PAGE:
Best practices the key to telecommuting

There are a lot of benefits to telework, including increased productivity, retention and morale. But if a telework program isn’t rolled out correctly, it can lead to problems and even failureOf Canada’s approximately 1.5 million teleworkers who, on average, telework two days a week, the majority are informal, without a telework agreement in place, said Bob Fortier, president of InnoVisions Canada, which provides telework and flex-work consulting. A formal telework program has a framework in place, where organizations have thought of the various angles, benefits and risks, and addressed some of the barriers, such as equipment risks.

Deciding whether to purchase computer equipment for a teleworker is a judgement call for every organization, said Fortier. While it’s possible to partition hard drives, some companies don’t want to take any risks and prefer to supply the equipment. It’s also easier to enforce policy decisions on corporate equipment.

Pay for everything
Part of this decision depends on the type of teleworker: is it after-hours, a few days a month or a couple days a week? Will it displace a dedicated office space? If a teleworker is working three-plus days from a home office or other remote location, then the company should pay for everything, said Brownlee Thomas, principal analyst of enterprise telecom services and sourcing with Forrester Research. That includes the laptop, the printer, the phone line (unless the employee prefers to use their own line), as well as a soft phone for long-distance calling. Often, a company will allocate a certain amount of money for start-up costs, along with a list of products and specs to choose from.

Occasional teleworkers can bring their laptop back to the office for IT support, but if they’re expected to be on the road, staying in hotels or working from a home office, then they should be provided with an appropriate level of remote IT support, said Thomas.

For companies such as virtual call centres that have a lot of employees working from home, it’s in their best interest to make sure the IT department can take care of both at-office and at-home employees, said Fortier. And, for companies going through massive growing pains, provisions should be made for increasing IT support. “In some cases, that becomes the bottleneck where you have perhaps 200 to 300 teleworkers pulling their hair out because they can’t get any support,” he said.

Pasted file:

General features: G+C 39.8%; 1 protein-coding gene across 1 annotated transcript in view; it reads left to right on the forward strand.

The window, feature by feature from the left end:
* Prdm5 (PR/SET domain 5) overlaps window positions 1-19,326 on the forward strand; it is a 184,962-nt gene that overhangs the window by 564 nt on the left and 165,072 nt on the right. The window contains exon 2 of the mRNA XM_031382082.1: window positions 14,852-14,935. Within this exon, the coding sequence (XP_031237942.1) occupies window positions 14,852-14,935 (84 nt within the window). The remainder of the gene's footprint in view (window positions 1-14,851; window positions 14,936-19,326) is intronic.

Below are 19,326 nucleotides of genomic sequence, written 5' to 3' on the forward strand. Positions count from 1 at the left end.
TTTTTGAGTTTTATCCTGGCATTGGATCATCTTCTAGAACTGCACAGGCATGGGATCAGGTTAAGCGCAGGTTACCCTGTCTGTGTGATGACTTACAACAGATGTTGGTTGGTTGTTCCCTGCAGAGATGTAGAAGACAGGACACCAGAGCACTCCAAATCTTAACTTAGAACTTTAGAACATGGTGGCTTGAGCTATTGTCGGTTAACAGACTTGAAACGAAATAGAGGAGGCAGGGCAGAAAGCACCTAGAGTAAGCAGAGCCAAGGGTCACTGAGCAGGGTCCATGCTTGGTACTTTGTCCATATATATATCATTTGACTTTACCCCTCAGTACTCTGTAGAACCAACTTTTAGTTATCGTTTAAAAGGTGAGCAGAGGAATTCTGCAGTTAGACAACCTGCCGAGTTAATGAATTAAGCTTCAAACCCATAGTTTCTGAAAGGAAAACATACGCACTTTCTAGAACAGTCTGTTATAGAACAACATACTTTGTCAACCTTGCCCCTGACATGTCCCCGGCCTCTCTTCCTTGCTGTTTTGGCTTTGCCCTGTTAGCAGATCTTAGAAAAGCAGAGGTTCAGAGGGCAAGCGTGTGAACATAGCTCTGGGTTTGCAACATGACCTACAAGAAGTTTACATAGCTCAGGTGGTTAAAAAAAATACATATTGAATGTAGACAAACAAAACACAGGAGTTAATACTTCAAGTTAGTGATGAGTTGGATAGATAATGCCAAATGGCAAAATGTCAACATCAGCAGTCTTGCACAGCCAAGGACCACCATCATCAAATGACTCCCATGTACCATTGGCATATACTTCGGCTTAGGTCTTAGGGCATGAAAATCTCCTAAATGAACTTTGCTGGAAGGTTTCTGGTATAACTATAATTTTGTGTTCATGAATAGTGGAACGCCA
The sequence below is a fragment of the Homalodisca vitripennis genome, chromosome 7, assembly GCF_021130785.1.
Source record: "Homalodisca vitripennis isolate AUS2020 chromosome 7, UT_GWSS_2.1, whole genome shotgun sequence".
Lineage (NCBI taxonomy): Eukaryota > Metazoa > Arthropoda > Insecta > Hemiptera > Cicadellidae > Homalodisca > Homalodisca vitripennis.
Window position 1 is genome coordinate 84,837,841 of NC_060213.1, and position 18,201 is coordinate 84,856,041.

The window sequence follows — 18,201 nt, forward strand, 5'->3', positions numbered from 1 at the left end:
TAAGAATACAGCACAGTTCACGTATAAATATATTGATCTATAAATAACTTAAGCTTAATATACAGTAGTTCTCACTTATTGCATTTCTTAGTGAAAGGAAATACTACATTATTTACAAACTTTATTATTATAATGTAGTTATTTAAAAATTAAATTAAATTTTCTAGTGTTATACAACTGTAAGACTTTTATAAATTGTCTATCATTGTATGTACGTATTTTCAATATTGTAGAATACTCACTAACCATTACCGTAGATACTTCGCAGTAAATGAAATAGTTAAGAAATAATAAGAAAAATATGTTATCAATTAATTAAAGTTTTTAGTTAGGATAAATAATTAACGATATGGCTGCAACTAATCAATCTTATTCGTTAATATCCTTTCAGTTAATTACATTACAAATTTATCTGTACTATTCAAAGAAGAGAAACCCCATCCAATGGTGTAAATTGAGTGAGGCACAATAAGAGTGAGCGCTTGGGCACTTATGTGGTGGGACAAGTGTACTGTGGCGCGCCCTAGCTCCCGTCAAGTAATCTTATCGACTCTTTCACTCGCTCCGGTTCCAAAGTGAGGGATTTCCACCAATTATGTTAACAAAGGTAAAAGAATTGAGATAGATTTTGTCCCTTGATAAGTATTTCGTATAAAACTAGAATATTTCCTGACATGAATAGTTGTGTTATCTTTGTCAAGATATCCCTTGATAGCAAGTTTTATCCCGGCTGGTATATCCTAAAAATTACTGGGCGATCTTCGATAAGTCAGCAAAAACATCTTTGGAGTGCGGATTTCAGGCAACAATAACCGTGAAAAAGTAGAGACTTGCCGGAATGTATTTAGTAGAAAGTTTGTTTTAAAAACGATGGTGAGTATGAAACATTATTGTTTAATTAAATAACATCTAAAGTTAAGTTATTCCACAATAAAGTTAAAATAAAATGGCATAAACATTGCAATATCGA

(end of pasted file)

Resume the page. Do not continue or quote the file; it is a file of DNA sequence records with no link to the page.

Employers should put together policy guidelines and rules of practice about what they’re going to cover and not cover, said Roberta Fox, director of Fox Group Consulting. Otherwise, they could be putting their IT professionals in an uncomfortable position, such as being asked to support a home computer. But, if the equipment is 100 per cent paid for by the business, it should not be considered a personal home computer. “People should not be allowing their children to use it and play games, because it’s a company asset,” she said.

Another issue is updating software and hardware. For software updates, a best practice is to image the PC, so the organization has a uniform image for all its PCs – and it locks the user in, said Thomas. “If you’ve disabled the anti-virus program and you’ve spread a virus to the company, you’re liable,” she said.

Appropriate use
It’s not always a good idea to be too strict about what sites employees can surf or what they can download (such as iTunes), because such companies have a hard time hiring anybody who’s younger than 30 years old, she said, so it’s about creating an appropriate use policy.

For security purposes, some organizations choose to use a virtual private network for remote access to the corporate network. If you’re using voice over IP, then it’s necessary to have VPN software and hardware, said Fox. Smaller organizations can get hosted VPN services.

It’s important to have a formal, written telecommuting policy that’s updated yearly, said Thomas. A policy should include an HR section, a legal section and an IT section.

Fox recommends doing a pilot first with a cross-section of employees from different departments to work out the bugs. “Most companies jump right into it and there may be people it doesn’t work for and they judge the program as failing,” she said.

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Jim Love, Chief Content Officer, IT World Canada

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Vawn Himmelsbach
Vawn Himmelsbach
Is a Toronto-based journalist and regular contributor to IT World Canada's publications.

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